ETFS Could Impact The Stock Market Crash.
Some speculate about a stock market crash. The Federal Reserve, on account of a research paper released by the Central Bank entitled, “Are Leveraged and Inverse ETFs the New Portfolio Insurers?” exhorted that leverage exchange-traded funds (LETFs) could cause the next big market collapse. The paper stirred investors into thinking of what could happen if the LETFs today act in the same manner as the portfolio insurance instruments that sent the markets to crash in 1987.
Economist with the Fed’s Board of Governors, Tugkan Tuzon wrote, “Although the LETF’s stake in the financial markets are not comparable in size to the large portfolio insurers of the 1980’s, its concentrated modes of trading could destabilize the highly volatile markets.” The main problem is in the nature of how LETFs work. They provide investors, whether bullish or bearish, two to three times of the market’s outcomes per session, then gets rebalance at the end of each day’s trading . It is the daily rebalancing that is causing much apprehension.
To illustrate LETF’s rebalancing, assuming that you have an average LETF portfolio composed of 60 percent diversified stocks and 40 percent of bonds or debentures, at the start of the day. But it turned up to be a banner day for small cap stock, so at the end of the day, the portfolio will look different – 69 percent of diversified stocks and 31 percent of the bonds. What you do next is bring it back into balance starting with the bonds. You need to bring back the bond balance to 40% by buying additional nine percent (9%). To fund the purchase, you may need to sell stocks equivalent to nine percent (9%) too. However, when you do that – you have to pay capital gains and commission on the ETF trade. So the next possible option, is for you to shore up your losing position by either putting up additional investments, or by using dividends and interests that are earned on your portfolio.
On leverage exposure, a leveraged fund would mean that the ETF uses debt to amplify the movements of an index. These funds use a constant percentage of leverage either – 2:1 or 3:1 at a given time period. If the index earned one percent (1%) for a specific day, the fund will return two percent (2%). However, if the index drops one percent (1%), you lose two percent (2%). Additional transaction and management fees will be added and charged to you, thereby devaluing earnings from the use of leverage. Tuzon further explained the implication of the used of LETFs, “In volatile markets, the implied price impact of LETF’s becomes significant. The rebalancing of LETFs in large moves could amplify the move; hence, push them further to rebalance.
When this happens, a cascading reaction may happen, resulting to stoppage and price dislocation that is akin to a prolonged circuit breaker during a market close. Rebalancing will cause execution of orders within a short time frame, near the end of the trading hour – which could result to disparities in price. A drastic price change may have a negative impact on investor confidence. If the market closes at highly reduced prices, the market are bound to lose investors fast. While it sounds like a fairly scary prospect, not everyone is as alarmed . Some quarters in the industry even finds it highly ludicrous. Gents With No Cents author, Ron de Legge came up with a rejoinder entitled, “35 Questions to the Fed about Leveraged and Short ETFs.” He asked, “How can the Fed lecture about the dangers of leverage when the agency itself is over leveraged?”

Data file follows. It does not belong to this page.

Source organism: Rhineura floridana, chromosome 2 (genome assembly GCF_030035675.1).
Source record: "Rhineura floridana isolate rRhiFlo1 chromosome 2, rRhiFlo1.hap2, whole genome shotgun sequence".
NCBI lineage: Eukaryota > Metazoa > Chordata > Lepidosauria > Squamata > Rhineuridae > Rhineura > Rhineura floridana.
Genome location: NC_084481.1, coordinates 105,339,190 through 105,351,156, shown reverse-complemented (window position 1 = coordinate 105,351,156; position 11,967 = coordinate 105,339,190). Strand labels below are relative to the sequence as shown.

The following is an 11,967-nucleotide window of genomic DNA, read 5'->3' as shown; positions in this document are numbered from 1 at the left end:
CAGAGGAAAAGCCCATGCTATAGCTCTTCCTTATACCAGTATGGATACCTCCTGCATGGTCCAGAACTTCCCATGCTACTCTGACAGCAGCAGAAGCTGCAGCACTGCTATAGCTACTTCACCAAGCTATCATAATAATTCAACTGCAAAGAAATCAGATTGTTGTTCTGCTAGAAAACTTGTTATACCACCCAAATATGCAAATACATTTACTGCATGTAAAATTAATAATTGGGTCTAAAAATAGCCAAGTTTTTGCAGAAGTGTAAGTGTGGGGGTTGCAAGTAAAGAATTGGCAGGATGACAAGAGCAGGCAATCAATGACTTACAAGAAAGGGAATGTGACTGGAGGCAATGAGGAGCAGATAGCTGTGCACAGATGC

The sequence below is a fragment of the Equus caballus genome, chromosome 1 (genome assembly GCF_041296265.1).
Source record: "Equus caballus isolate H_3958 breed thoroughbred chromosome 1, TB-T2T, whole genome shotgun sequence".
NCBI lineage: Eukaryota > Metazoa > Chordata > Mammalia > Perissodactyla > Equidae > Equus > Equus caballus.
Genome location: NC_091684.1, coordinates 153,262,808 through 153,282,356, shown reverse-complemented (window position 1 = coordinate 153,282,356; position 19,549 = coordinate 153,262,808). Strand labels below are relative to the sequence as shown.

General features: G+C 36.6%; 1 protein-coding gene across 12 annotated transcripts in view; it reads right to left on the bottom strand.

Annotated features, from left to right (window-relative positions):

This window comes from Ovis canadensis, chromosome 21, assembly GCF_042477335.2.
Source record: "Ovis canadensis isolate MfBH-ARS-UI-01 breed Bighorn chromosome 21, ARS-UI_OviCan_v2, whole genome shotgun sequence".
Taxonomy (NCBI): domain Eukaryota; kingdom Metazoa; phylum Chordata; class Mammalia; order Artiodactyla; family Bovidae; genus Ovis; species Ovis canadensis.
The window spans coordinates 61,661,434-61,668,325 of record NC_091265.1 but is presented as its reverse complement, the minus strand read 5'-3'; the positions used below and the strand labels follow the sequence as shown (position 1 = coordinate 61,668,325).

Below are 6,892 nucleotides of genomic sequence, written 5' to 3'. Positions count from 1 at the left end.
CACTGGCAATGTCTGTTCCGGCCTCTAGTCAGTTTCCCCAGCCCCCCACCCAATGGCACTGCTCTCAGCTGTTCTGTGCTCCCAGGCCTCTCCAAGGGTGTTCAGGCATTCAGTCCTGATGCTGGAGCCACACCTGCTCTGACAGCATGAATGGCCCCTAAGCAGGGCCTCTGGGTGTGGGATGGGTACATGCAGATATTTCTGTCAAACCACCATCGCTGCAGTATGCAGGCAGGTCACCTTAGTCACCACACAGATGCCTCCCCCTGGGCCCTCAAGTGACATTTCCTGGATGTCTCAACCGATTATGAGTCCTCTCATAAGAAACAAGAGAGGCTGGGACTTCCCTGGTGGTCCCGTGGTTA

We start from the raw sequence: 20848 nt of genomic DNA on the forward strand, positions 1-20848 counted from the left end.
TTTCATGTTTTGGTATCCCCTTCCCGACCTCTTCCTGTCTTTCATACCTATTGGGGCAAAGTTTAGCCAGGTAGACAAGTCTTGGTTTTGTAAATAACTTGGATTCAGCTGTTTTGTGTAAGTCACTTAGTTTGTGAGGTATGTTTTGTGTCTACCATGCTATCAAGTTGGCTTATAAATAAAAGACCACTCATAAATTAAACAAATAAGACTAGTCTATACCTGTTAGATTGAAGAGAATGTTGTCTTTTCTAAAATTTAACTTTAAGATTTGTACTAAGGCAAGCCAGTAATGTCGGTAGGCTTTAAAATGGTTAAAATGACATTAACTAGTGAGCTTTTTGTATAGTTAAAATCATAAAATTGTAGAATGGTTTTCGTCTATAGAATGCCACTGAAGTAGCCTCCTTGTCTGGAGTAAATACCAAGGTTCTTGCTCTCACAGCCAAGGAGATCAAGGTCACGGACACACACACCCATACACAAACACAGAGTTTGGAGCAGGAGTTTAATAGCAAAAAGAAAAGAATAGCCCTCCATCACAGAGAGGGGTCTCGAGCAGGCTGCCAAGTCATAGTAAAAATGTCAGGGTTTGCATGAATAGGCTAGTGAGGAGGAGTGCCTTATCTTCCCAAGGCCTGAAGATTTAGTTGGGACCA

On the other hand, the chief market strategist of ConvergEx, Nicholas Colas, finds the Fed concern fairly comforting. In a letter to his clients, Colas said, “ The financial crisis brought about extraordinary regulations by the Fed – bans of short sale of select stocks to calm down the volatile markets. If the Fed calls LETFs as products that exacerbates the downward movement of the market, then curtailing its use during extraordinary situations would come in highly recommended. Nevertheless, the market now has low volatility – per CBOE Volatility Index , which remained at mid range levels despite some turbulence. This probably indicates that the concern over LETFs is premature.” The fund in question amounts $3.3 billion of the $177 billion in new money, out of the $1.53 trillion total. But it is particularly worthwhile to note that these funds earned 44 percent lesser this year.
“There have been long debates in the regulated community about how much the small investors understand LETFs. But my understanding of the cash flow data, shows that they understand it quite well. These products have a specific purpose and you got penalized if you do not attend to it closely. There are caveats on these products that clearly says 'holder beware’. One day really means one trading day. The Fed’s warning is one of those caveats in a market with rising volatility and probable dislocations. When the situation happens, it is good sense to suspend or curtail trading in such funds. Recapping, we cannot help but think that the Fed is fighting yesterday’s battle of a forty handle vix that seemed so faraway.” Cola finally added. This can have a impact on the stock market crash.